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The Development Conundrum

Development Conundrum
I recently heard from a nonprofit leader who wished to hire a Development professional but was held back by a struggling financial status. However, the leader didn’t have enough time to devote to development activities personally.
It is worth exploring your organization’s financial status…exploring whether you can free up the capital to bring in a development manager or director.
From the perspective of the accounting department, common reasons why nonprofit organizations suffer financially include:
GRANTS/EXPENSES
  • overspending of grants >>> arises from no one giving you real-time financial clarity to manage grant spending
  • grant expenditures being denied by the grantor >>> arises from you not receiving receipts and other expense documentation in real time
  • portions of salaries being denied by the grantor >>> arises from no one knowing how to (or having the time to) allocate salaries and document the rationale for that
  • salaries unreimbursed by the grantor >>> arises from no one knowing how to efficiently create a clear, formal method for allocating salaries to grants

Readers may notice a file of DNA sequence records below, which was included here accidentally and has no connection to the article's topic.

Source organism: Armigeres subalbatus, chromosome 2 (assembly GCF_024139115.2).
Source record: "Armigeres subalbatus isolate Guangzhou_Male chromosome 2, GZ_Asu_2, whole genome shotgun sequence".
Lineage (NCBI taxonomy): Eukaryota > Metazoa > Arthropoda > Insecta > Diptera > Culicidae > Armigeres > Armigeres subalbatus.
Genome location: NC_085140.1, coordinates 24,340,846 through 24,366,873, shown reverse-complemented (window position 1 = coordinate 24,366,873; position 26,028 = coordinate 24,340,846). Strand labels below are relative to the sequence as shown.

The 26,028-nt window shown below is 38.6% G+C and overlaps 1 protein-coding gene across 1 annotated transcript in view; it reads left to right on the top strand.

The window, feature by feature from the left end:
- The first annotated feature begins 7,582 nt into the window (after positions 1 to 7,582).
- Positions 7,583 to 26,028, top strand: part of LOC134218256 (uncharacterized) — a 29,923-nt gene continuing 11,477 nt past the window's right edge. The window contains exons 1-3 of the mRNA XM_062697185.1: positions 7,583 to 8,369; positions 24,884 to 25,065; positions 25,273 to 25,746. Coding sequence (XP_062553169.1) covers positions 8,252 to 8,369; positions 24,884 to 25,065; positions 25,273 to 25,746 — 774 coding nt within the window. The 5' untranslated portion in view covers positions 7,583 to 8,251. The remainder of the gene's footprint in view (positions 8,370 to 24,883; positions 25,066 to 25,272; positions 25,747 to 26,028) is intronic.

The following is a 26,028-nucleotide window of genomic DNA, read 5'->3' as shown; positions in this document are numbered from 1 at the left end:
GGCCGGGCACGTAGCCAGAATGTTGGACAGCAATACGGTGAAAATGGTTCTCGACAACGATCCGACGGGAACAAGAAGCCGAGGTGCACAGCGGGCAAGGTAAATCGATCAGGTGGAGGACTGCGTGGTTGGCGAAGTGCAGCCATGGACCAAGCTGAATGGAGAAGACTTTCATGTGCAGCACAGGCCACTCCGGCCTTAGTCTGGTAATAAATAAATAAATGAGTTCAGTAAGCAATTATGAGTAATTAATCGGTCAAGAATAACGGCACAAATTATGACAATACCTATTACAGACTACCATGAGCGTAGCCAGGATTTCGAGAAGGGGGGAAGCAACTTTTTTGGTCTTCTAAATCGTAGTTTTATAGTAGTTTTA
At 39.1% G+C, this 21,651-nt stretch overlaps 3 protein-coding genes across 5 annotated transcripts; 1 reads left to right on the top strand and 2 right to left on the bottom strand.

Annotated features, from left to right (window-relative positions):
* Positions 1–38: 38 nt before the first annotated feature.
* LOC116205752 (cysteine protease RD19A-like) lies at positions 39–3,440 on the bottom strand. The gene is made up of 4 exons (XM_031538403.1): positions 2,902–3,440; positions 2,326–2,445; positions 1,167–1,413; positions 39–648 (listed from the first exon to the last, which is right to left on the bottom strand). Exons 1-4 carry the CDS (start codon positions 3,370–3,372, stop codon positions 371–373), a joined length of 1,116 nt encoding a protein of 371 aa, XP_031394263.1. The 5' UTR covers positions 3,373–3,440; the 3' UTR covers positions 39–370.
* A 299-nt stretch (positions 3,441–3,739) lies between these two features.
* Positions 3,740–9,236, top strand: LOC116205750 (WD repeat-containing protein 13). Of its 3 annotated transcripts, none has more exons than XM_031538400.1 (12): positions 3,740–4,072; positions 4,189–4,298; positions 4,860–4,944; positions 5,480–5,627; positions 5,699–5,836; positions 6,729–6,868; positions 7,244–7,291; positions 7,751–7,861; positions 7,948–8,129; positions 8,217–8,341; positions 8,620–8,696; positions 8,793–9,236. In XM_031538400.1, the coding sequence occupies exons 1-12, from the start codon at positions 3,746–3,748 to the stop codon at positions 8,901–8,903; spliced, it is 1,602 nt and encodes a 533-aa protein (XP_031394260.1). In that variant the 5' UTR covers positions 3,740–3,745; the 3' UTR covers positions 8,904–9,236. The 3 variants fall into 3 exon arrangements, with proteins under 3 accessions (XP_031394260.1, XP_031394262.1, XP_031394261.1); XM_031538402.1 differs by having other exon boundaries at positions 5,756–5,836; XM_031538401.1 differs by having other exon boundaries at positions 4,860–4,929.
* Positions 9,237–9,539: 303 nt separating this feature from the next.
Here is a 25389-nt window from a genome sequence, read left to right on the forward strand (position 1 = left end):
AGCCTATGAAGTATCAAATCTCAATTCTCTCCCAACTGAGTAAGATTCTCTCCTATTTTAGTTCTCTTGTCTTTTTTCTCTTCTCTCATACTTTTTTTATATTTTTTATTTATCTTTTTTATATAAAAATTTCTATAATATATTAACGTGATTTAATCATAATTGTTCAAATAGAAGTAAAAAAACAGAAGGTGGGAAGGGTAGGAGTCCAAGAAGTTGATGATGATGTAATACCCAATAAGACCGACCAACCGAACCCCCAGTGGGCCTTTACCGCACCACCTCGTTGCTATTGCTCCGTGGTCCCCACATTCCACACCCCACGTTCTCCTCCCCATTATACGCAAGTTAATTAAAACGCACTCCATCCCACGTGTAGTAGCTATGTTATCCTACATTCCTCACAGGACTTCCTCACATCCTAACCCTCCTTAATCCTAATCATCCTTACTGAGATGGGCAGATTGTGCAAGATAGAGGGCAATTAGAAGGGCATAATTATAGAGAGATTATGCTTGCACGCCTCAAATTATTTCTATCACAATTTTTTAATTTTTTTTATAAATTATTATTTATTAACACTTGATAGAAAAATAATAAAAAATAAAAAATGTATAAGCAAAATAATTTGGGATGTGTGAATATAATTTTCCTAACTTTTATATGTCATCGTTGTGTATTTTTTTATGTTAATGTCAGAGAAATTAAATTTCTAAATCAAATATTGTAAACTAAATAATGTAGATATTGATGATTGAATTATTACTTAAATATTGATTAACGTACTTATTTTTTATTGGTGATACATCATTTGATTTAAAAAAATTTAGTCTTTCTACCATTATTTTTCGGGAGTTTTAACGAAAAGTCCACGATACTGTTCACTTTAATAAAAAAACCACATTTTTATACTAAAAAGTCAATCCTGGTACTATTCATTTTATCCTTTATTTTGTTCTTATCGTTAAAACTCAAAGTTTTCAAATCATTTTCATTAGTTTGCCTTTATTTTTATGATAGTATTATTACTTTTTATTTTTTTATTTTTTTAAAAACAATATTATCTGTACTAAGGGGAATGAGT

GRANTS/INCOME
  • grant money coming in too many days after grant funds were spent >>> arises from no one with the time to place follow-up calls to grantors
  • invoices to grantors sent out too many days after the grant funds were spent >>> arises from not having the information that you need in real-time, such as expenses incurred during the month
DAILY SPENDING
  • unauthorized spending >>> arises from lack of policies and/or not keeping the conversation of fiscal responsibility alive and vibrant with employees with organizational credit/debit cards, and/or lack of real-time monitoring of spending
  • overspending >>> arises from lack of real-time clarity regarding how much is available